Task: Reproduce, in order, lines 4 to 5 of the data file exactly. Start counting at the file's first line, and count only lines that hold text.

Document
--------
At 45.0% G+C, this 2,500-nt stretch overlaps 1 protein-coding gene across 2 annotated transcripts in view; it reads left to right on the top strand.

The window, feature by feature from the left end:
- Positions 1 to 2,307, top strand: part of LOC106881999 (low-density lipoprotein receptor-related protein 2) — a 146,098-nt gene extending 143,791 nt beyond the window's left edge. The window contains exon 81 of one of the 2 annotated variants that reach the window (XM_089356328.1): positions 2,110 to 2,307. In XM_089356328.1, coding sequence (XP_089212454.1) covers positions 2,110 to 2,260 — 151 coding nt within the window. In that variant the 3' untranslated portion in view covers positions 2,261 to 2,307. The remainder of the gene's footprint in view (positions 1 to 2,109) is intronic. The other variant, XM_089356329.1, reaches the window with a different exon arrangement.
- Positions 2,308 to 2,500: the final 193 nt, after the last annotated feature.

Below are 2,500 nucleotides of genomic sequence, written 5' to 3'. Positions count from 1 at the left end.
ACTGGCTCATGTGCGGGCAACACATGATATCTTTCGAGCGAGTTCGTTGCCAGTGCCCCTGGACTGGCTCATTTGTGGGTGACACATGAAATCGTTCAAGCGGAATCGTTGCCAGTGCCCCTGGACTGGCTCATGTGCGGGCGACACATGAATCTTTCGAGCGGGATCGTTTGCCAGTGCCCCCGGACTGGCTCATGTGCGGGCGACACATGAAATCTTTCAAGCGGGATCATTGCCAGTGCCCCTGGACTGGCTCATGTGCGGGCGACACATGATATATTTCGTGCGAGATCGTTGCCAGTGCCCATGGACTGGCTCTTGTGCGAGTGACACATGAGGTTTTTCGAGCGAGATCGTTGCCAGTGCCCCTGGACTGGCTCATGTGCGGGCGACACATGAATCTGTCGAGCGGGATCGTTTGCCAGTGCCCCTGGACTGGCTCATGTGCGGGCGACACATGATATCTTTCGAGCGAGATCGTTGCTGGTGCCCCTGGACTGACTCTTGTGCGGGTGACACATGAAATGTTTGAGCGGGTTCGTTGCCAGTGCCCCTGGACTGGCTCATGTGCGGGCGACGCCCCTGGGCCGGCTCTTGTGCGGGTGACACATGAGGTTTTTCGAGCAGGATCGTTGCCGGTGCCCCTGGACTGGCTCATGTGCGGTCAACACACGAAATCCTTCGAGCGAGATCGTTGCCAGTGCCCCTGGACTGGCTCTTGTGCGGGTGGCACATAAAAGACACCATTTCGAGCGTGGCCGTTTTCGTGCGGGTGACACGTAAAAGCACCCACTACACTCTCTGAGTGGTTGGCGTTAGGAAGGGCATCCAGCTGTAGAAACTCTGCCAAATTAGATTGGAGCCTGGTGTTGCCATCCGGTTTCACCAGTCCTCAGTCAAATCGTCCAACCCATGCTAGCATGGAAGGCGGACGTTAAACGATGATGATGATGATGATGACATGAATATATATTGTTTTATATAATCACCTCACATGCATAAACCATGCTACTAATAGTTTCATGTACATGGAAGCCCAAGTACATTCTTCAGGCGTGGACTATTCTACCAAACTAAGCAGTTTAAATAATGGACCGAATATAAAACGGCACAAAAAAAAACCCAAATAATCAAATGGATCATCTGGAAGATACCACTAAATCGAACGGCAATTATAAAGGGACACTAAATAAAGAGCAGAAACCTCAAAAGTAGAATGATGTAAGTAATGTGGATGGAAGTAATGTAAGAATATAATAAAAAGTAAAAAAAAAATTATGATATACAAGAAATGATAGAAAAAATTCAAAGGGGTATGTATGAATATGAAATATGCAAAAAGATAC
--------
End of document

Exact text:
- Positions 2,308 to 2,500: the final 193 nt, after the last annotated feature.

Below are 2,500 nucleotides of genomic sequence, written 5' to 3'. Positions count from 1 at the left end.